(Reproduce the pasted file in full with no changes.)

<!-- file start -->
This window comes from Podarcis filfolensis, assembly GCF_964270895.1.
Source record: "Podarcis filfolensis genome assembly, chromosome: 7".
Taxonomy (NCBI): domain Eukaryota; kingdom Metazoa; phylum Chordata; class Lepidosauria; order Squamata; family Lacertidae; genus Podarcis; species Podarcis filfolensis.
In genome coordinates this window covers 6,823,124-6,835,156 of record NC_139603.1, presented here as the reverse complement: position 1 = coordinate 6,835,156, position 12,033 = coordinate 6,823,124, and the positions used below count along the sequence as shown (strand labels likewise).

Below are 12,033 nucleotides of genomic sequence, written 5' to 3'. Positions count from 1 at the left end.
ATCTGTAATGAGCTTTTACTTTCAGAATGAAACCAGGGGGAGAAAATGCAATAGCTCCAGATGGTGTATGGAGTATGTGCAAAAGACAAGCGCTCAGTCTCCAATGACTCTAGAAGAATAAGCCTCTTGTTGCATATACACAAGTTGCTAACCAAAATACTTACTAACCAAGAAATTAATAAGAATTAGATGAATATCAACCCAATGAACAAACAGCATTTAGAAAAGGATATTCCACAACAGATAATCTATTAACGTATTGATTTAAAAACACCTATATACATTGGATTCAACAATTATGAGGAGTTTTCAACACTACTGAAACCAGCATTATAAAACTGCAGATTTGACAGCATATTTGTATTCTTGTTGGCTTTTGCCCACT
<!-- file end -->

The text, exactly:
This window comes from Podarcis filfolensis, assembly GCF_964270895.1.
Source record: "Podarcis filfolensis genome assembly, chromosome: 7".
Taxonomy (NCBI): domain Eukaryota; kingdom Metazoa; phylum Chordata; class Lepidosauria; order Squamata; family Lacertidae; genus Podarcis; species Podarcis filfolensis.
In genome coordinates this window covers 6,823,124-6,835,156 of record NC_139603.1, presented here as the reverse complement: position 1 = coordinate 6,835,156, position 12,033 = coordinate 6,823,124, and the positions used below count along the sequence as shown (strand labels likewise).

Below are 12,033 nucleotides of genomic sequence, written 5' to 3'. Positions count from 1 at the left end.
ATCTGTAATGAGCTTTTACTTTCAGAATGAAACCAGGGGGAGAAAATGCAATAGCTCCAGATGGTGTATGGAGTATGTGCAAAAGACAAGCGCTCAGTCTCCAATGACTCTAGAAGAATAAGCCTCTTGTTGCATATACACAAGTTGCTAACCAAAATACTTACTAACCAAGAAATTAATAAGAATTAGATGAATATCAACCCAATGAACAAACAGCATTTAGAAAAGGATATTCCACAACAGATAATCTATTAACGTATTGATTTAAAAACACCTATATACATTGGATTCAACAATTATGAGGAGTTTTCAACACTACTGAAACCAGCATTATAAAACTGCAGATTTGACAGCATATTTGTATTCTTGTTGGCTTTTGCCCACT